So the bookmakers weren't wrong and defeat in this game is never easy to take. I was not alone in thinking we were the better of the sides until Bacary Sagna departed the action. With confidence still low we didn't make the most of our opportunities and Gervinho in particular will be thinking "what if?" after spurning the chance from Robin van Persie's cut-back. Again we showed defensive frailties, possibly down to a lack of concentration from set pieces, but defending starts from in front of the back four. The makeshift central pairing of Per Mertesacker and Alex Song survived a tough examination in open play, but the injury to Sagna exposed us far more than it should have. The news that he has a fractured fibula is a concern. First and foremost our thoughts and best wishes are with him, but his absence leaves us exposed for the remainder of this calendar year at least.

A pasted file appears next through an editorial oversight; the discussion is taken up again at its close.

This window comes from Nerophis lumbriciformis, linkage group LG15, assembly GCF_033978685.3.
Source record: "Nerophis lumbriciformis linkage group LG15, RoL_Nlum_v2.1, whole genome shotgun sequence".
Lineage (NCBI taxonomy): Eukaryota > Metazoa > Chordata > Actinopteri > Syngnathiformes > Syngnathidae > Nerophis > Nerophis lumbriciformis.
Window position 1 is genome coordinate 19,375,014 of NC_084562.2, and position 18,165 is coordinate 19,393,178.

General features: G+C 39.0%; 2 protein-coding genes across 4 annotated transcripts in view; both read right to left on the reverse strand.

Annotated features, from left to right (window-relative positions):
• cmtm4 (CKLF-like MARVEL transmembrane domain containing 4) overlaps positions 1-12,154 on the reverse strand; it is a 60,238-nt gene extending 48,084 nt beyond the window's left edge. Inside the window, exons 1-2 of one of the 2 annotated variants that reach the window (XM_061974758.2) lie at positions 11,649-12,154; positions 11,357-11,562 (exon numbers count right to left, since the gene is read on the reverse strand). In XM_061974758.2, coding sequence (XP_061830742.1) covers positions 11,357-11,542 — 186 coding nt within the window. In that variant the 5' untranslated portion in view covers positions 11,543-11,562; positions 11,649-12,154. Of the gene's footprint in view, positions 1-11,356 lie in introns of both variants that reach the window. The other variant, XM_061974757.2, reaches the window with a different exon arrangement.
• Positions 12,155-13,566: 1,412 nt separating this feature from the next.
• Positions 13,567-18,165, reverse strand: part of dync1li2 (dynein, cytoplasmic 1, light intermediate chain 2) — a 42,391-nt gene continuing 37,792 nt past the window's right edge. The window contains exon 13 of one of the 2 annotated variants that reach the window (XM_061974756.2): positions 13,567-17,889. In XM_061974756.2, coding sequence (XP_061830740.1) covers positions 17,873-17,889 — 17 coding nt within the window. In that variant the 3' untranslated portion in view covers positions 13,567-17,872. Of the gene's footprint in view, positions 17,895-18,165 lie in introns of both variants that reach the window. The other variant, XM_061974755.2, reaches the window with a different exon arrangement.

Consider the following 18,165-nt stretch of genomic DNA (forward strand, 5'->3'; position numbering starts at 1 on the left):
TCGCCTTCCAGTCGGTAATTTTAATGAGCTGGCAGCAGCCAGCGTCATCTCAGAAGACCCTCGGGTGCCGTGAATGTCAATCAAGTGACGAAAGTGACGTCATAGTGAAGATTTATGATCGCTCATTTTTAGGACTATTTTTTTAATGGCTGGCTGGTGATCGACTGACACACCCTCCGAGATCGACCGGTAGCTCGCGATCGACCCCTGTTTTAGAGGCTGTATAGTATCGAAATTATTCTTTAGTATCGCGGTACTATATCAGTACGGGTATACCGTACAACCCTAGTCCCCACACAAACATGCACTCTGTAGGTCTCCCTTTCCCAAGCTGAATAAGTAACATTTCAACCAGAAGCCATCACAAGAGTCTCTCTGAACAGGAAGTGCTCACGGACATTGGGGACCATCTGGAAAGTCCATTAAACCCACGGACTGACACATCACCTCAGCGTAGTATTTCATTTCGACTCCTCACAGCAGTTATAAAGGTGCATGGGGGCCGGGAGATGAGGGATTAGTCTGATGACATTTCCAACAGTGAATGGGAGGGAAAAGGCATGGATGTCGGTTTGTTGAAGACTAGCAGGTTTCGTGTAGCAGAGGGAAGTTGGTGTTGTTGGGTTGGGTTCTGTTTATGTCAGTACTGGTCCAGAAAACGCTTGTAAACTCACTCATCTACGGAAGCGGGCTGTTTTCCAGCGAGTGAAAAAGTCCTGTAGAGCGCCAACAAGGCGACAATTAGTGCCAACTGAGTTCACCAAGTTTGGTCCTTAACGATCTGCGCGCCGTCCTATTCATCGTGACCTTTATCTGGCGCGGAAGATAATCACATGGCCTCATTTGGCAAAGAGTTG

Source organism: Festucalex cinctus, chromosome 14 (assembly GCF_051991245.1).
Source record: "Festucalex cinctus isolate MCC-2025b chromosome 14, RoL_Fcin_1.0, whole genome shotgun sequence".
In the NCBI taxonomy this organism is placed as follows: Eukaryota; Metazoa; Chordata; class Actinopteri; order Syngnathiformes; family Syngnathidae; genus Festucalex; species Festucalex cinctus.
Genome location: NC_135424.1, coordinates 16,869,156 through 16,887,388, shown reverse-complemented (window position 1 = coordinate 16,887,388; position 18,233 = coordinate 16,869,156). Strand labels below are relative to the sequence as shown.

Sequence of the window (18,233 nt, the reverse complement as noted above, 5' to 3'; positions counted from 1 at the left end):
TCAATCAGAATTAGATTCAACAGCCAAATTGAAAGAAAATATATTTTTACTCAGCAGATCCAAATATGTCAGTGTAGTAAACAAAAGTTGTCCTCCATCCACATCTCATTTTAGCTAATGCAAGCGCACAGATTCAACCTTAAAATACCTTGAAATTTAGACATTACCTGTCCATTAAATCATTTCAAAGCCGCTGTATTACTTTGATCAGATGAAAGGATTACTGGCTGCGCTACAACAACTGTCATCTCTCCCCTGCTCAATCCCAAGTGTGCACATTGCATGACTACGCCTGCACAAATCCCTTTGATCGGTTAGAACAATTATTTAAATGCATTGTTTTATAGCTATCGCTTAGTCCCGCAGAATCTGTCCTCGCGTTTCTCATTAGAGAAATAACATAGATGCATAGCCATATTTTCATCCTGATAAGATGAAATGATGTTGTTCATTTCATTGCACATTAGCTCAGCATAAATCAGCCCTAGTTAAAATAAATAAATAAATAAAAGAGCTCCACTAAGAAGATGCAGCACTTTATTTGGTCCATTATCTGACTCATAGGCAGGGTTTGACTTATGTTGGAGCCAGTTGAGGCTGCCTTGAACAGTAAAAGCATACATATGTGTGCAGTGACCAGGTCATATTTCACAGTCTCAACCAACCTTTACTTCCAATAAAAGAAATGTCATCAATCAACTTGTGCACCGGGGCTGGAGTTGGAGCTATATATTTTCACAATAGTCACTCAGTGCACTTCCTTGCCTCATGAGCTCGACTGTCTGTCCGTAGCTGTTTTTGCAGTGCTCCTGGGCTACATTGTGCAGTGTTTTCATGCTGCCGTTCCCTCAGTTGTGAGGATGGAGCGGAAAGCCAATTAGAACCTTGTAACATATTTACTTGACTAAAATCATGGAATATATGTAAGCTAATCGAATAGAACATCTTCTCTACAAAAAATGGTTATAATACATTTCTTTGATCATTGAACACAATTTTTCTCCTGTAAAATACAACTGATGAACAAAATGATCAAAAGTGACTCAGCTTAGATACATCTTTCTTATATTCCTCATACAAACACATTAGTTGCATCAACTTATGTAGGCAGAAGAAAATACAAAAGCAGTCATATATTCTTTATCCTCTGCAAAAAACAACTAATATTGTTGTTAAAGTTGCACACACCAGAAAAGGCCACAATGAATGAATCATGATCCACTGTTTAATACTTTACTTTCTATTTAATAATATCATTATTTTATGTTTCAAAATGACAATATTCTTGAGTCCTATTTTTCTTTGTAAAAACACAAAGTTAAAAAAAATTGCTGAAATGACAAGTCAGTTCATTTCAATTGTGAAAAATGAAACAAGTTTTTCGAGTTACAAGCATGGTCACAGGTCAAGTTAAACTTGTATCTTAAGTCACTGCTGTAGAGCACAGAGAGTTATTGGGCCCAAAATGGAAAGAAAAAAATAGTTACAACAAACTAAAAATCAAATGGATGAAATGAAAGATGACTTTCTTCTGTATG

On the plus side I thought Francis Coquelin was excellent, winning important challenges and taking more care with his distribution than some of his senior colleagues. We will have to retain possession much better in the coming weeks if we are going to get into a position to challenge the top four. The international break may be a blessing in disguise. Clearly we need our better players to return fit and healthy, but a couple of weeks of soul-searching may just bring the squad back with a renewed hunger and determination to put things right.